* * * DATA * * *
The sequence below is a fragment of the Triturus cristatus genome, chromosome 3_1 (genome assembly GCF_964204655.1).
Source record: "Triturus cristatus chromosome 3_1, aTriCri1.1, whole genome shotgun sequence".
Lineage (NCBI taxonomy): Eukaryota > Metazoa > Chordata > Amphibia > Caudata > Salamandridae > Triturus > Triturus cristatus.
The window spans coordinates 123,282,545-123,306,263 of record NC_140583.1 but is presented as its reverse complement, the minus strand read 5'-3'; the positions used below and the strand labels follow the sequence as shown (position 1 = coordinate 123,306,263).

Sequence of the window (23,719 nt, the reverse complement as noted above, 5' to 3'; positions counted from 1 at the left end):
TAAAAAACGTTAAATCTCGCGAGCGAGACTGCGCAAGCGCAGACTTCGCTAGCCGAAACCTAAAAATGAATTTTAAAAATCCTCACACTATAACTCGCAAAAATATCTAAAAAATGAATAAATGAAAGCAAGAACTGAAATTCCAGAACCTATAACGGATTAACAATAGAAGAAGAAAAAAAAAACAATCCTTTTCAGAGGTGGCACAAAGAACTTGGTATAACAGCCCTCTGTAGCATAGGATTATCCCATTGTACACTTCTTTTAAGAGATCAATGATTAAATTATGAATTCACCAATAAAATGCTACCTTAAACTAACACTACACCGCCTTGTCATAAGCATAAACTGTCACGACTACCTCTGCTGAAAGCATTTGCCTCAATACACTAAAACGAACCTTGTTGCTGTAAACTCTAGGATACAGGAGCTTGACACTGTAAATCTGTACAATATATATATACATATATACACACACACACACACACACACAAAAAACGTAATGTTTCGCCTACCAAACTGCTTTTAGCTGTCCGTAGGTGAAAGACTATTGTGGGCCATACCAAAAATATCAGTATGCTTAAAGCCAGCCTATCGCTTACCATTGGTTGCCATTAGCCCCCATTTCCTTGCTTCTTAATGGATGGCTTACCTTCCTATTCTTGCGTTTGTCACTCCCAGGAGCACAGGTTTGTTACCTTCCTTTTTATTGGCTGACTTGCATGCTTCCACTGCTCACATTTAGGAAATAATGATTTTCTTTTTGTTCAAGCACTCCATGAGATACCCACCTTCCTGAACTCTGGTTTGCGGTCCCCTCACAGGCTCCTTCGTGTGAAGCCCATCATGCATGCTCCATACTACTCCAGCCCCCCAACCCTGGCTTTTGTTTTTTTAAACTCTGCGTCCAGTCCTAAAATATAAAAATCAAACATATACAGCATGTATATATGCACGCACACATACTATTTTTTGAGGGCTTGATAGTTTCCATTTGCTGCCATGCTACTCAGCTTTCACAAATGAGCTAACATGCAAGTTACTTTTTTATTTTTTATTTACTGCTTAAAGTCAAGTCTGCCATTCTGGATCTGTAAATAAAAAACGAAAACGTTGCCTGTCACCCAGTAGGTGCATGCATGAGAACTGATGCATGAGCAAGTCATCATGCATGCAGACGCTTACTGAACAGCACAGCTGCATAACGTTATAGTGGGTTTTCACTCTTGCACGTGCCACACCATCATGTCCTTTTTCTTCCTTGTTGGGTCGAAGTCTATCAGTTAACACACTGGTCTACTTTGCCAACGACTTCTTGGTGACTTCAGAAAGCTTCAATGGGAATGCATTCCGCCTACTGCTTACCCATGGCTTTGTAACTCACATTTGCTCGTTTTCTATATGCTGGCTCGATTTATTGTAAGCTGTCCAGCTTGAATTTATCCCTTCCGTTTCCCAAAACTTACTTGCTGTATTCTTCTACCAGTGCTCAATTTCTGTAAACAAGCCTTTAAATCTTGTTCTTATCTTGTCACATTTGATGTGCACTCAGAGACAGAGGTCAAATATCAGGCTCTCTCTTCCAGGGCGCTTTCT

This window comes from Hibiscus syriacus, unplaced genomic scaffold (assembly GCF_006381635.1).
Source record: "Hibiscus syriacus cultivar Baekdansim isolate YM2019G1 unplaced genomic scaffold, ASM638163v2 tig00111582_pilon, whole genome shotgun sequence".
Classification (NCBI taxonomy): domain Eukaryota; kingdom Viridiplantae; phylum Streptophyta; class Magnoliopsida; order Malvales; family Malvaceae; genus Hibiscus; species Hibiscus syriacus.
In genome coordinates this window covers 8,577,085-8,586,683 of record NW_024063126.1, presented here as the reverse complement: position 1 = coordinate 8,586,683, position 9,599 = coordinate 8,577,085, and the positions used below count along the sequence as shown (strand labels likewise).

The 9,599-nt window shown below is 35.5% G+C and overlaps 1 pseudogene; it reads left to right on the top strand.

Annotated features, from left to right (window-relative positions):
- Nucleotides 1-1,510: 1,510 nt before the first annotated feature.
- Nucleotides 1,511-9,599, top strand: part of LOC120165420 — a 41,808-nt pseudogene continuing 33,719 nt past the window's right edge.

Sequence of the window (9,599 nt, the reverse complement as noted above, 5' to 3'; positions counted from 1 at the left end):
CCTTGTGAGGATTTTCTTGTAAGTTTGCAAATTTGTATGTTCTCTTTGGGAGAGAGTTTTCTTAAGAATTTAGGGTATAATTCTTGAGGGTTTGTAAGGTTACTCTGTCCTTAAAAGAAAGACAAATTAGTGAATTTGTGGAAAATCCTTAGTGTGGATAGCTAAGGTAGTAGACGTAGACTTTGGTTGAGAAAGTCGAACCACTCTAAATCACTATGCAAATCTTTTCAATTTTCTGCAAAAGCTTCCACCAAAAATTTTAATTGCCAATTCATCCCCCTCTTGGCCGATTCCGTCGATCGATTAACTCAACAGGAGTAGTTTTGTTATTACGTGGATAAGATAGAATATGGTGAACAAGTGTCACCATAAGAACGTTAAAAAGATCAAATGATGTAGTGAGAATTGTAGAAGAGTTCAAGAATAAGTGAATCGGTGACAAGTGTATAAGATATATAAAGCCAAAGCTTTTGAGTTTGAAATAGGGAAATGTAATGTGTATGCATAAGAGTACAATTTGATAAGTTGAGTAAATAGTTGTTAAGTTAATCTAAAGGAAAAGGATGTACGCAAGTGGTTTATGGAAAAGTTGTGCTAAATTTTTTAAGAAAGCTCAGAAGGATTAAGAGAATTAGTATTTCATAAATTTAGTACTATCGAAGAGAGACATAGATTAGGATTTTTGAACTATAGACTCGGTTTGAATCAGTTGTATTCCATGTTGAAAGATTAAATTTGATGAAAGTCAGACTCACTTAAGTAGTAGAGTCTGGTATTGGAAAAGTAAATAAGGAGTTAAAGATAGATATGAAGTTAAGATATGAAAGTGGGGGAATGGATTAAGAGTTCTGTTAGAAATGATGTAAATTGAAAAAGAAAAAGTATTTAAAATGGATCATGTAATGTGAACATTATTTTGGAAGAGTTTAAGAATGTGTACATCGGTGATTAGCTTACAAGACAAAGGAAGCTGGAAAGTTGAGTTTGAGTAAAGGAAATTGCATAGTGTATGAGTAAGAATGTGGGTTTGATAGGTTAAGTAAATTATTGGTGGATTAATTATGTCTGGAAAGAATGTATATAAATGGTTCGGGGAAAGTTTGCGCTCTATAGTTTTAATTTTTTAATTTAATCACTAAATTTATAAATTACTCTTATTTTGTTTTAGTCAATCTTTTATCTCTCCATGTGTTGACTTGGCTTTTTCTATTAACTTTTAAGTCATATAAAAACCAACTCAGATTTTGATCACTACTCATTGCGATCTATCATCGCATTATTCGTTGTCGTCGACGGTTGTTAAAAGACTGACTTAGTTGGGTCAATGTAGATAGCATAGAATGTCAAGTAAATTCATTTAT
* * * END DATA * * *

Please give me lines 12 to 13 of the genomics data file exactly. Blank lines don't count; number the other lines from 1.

Annotated features, from left to right (window-relative positions):
- Nucleotides 1-1,510: 1,510 nt before the first annotated feature.